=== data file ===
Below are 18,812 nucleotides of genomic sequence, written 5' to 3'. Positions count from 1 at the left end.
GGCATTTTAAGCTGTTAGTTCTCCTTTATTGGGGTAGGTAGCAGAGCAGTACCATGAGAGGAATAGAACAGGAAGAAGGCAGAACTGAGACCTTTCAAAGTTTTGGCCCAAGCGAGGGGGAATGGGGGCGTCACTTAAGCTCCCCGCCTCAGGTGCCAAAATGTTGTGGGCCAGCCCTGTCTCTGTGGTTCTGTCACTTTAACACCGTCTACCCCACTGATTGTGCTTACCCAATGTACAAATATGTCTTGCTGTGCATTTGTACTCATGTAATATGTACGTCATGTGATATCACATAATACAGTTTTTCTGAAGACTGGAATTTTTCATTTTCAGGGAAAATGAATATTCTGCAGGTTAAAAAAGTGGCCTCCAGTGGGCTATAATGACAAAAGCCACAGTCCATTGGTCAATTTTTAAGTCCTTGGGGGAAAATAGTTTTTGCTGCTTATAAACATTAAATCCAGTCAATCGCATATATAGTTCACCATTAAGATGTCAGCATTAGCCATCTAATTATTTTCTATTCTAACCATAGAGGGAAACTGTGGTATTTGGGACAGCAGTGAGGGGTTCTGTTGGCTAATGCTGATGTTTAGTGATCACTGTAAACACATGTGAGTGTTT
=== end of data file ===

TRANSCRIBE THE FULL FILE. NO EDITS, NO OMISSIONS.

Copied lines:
Below are 18,812 nucleotides of genomic sequence, written 5' to 3'. Positions count from 1 at the left end.
GGCATTTTAAGCTGTTAGTTCTCCTTTATTGGGGTAGGTAGCAGAGCAGTACCATGAGAGGAATAGAACAGGAAGAAGGCAGAACTGAGACCTTTCAAAGTTTTGGCCCAAGCGAGGGGGAATGGGGGCGTCACTTAAGCTCCCCGCCTCAGGTGCCAAAATGTTGTGGGCCAGCCCTGTCTCTGTGGTTCTGTCACTTTAACACCGTCTACCCCACTGATTGTGCTTACCCAATGTACAAATATGTCTTGCTGTGCATTTGTACTCATGTAATATGTACGTCATGTGATATCACATAATACAGTTTTTCTGAAGACTGGAATTTTTCATTTTCAGGGAAAATGAATATTCTGCAGGTTAAAAAAGTGGCCTCCAGTGGGCTATAATGACAAAAGCCACAGTCCATTGGTCAATTTTTAAGTCCTTGGGGGAAAATAGTTTTTGCTGCTTATAAACATTAAATCCAGTCAATCGCATATATAGTTCACCATTAAGATGTCAGCATTAGCCATCTAATTATTTTCTATTCTAACCATAGAGGGAAACTGTGGTATTTGGGACAGCAGTGAGGGGTTCTGTTGGCTAATGCTGATGTTTAGTGATCACTGTAAACACATGTGAGTGTTT